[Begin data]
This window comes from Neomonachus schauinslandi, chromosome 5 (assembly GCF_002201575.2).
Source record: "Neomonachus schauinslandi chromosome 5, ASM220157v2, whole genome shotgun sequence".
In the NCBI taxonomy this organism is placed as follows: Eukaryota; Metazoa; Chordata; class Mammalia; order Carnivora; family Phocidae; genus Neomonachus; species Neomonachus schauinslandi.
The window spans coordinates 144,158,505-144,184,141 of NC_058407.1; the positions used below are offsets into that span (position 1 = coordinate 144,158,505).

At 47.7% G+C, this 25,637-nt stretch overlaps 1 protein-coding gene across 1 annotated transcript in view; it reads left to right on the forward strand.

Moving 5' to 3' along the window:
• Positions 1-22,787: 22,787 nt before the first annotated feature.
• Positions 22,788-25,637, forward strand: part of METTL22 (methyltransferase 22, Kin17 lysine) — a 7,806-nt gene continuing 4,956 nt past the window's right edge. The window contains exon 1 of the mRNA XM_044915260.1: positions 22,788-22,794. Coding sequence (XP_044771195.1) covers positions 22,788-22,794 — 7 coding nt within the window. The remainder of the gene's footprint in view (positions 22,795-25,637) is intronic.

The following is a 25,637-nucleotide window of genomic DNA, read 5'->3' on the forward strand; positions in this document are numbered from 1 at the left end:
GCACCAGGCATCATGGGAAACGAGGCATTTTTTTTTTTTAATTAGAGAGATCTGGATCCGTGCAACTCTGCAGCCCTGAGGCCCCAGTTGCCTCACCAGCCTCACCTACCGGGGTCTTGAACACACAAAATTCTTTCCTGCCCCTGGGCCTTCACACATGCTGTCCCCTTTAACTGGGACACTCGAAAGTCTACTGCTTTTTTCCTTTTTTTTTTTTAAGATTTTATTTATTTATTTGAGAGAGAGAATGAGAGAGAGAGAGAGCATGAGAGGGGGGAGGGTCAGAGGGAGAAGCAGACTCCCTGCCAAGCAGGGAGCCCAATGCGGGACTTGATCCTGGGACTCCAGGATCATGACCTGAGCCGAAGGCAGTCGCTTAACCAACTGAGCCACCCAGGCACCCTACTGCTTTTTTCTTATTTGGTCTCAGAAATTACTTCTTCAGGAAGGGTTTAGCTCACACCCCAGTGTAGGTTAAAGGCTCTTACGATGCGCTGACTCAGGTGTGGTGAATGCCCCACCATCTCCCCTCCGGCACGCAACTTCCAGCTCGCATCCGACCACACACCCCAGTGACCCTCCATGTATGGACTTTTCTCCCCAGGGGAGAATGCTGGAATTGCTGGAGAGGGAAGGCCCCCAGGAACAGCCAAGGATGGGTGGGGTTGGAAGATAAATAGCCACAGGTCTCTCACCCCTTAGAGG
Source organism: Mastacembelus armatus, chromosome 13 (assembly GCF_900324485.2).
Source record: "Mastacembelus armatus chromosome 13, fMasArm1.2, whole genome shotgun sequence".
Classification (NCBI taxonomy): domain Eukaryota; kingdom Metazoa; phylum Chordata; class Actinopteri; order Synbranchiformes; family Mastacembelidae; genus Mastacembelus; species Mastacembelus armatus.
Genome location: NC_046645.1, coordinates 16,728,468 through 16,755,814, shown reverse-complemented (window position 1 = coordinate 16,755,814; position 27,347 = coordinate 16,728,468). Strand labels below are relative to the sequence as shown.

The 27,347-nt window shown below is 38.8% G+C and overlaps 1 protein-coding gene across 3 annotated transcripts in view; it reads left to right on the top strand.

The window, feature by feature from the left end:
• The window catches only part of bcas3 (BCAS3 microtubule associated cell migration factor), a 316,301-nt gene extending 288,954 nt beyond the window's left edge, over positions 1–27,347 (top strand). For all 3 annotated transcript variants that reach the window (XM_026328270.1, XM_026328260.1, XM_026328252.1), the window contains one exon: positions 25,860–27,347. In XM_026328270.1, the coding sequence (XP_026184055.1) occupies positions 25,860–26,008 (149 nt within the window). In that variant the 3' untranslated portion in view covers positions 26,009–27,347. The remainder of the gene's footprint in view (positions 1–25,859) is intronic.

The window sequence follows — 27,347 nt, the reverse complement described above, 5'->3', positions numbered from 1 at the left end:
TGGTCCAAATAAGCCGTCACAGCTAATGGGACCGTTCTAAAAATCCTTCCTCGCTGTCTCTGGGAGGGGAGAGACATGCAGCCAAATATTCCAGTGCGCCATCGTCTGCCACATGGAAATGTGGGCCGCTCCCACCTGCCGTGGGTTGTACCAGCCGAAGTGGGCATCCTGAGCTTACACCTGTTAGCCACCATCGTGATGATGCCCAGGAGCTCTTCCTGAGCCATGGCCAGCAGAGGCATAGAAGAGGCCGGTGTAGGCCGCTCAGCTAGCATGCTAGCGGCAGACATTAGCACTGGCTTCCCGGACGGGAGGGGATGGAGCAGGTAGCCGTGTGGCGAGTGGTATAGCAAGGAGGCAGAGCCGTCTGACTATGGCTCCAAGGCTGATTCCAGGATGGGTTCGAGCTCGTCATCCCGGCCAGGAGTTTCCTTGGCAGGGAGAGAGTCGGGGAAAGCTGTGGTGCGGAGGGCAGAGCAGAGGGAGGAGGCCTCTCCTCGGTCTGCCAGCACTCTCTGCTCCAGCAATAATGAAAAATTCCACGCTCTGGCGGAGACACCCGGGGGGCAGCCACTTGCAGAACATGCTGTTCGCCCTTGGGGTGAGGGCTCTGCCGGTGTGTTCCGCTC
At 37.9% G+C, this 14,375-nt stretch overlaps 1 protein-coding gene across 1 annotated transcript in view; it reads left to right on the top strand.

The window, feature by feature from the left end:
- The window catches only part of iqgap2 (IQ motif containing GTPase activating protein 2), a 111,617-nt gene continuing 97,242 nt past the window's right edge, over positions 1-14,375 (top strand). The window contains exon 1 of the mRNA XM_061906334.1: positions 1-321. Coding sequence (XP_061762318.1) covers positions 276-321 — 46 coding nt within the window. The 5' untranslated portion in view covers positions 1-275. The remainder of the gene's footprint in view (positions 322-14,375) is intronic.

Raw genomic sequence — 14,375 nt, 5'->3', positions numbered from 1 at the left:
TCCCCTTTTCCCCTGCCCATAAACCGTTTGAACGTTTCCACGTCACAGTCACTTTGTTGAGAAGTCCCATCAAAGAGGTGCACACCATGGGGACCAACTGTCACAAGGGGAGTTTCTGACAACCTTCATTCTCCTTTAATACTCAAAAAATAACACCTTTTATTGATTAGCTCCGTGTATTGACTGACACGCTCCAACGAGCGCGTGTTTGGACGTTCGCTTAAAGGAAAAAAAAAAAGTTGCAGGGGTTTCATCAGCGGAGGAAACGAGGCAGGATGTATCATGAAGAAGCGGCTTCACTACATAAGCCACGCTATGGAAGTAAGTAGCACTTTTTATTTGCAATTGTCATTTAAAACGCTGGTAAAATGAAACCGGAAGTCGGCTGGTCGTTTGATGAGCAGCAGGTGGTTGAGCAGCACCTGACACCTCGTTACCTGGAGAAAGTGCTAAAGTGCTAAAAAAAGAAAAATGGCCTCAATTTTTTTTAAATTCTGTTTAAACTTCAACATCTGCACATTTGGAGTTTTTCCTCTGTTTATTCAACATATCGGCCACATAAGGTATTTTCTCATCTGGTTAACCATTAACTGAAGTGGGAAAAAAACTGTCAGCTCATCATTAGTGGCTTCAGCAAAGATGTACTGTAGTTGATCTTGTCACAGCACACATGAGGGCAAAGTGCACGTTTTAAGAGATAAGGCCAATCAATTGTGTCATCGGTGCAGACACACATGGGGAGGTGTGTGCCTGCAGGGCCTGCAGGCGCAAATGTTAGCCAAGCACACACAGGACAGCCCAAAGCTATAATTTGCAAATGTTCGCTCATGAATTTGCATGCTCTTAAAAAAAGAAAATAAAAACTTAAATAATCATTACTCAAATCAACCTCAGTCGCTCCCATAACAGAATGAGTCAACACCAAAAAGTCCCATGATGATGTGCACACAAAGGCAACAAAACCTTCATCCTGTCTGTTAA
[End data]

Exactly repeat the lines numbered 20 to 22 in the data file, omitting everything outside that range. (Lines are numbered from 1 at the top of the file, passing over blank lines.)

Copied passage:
At 37.9% G+C, this 14,375-nt stretch overlaps 1 protein-coding gene across 1 annotated transcript in view; it reads left to right on the top strand.

The window, feature by feature from the left end:
- The window catches only part of iqgap2 (IQ motif containing GTPase activating protein 2), a 111,617-nt gene continuing 97,242 nt past the window's right edge, over positions 1-14,375 (top strand). The window contains exon 1 of the mRNA XM_061906334.1: positions 1-321. Coding sequence (XP_061762318.1) covers positions 276-321 — 46 coding nt within the window. The 5' untranslated portion in view covers positions 1-275. The remainder of the gene's footprint in view (positions 322-14,375) is intronic.